Coolidge and KKKI recently came across the photo to the left, which purports to show Calvin Coolidge marching with several Klansmen in Washington. A look at several Klan websites revealed that the picture, Coolidge’s membership, or both were included on many. (See examples here and here.)

One website that appears to be a major source for the Coolidge-Klan claim is run by the Indiana Historical Research Foundation. The photo to the left appears on the site with the statement that Coolidge was the man in the suit marching with Klan leaders. According to the individual who runs the site, “In the 1980’s, I spoke to everyone I could find who would have been alive in the 1920’s and old enough to remember what went on. They all told me it was common knowledge that President Coolidge was a Klan member.” Sixty-year-old statements and a photo of a man who doesn’t even resemble Coolidge–what more do you need for evidence?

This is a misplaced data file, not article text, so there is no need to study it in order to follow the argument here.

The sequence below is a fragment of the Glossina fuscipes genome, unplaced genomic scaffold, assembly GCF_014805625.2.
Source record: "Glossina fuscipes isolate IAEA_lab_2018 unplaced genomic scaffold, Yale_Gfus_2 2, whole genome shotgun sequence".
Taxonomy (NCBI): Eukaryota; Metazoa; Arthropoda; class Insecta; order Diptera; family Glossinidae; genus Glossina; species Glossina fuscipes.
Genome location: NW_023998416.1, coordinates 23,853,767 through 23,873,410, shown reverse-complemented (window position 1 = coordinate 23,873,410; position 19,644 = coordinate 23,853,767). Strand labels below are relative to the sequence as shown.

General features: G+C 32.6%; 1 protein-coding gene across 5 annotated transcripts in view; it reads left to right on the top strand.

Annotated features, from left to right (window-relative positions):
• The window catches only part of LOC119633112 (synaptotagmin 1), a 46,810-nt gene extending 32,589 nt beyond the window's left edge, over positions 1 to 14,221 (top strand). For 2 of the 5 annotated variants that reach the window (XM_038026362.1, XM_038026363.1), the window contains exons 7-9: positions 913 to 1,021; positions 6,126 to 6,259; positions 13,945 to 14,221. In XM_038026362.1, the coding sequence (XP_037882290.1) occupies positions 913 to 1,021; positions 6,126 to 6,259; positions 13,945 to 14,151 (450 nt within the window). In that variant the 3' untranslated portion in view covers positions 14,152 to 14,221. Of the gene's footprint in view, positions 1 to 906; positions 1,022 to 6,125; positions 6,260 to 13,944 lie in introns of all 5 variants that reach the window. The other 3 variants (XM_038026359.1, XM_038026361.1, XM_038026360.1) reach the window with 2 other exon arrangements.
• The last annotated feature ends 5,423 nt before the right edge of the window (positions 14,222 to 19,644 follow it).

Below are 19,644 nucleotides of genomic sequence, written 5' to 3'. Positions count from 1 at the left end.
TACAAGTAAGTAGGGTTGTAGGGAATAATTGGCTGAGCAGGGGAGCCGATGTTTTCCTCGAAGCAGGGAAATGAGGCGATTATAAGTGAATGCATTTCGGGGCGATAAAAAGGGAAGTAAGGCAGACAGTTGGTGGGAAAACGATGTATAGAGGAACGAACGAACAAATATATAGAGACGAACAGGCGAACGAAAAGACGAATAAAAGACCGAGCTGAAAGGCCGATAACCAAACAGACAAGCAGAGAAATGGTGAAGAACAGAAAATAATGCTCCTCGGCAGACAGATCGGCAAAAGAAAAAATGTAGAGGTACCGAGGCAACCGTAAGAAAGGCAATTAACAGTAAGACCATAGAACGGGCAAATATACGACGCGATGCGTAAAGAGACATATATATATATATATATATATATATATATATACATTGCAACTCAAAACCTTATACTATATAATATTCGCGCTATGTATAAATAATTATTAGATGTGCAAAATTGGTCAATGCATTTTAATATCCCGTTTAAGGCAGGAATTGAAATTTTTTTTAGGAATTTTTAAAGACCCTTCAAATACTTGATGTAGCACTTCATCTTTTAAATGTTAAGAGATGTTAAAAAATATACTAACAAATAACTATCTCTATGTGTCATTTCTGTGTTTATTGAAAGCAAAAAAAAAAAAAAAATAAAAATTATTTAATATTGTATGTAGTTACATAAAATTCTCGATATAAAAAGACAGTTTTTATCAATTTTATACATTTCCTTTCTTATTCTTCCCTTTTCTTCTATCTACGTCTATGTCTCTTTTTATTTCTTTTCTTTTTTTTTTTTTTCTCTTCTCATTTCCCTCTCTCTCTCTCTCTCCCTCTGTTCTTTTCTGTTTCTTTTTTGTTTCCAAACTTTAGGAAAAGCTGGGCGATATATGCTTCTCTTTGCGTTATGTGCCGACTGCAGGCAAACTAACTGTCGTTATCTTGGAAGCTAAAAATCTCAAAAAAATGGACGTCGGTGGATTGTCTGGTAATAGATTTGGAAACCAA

I’d never heard of the Coolidge-Klan connection, so I asked Kelly J. Baker, author of Gospel According to the Klan: The KKK’s Appeal to Protestant America, 1915-1930, if she had.

Kelly’s response prompted me to look at some scholarly secondary sources on Coolidge and his presidency. None of them marked him as a Klansman or a Klan sympathizer; in fact, quite the opposite, given the era. This piece by Jerry L. Wallace does a good job of outlining Coolidge’s relationship with the Klan. I also recommend reading Alvin S. Felzenberg, “Calvin Coolidge and Race:  His Record in Dealing with the Racial Tensions of the 1920,” New England Journal of History 55 (Fall 1998): 83-96.

The Coolidge-Klan connection is prevalent even on non-Klan websites. On the front page of a simple Google search (“Was Calvin Coolidge a Klan Member?”), for example, seven of the ten links listed Coolidge as a KKK member. In the big picture, a false claim about “Silent Cal” is probably going to convince someone of the Klan’s legitimacy, but the concern is that over time, these types of myths undermine and even overtake historical accuracy. At the very least, it makes the job of professional historians harder.

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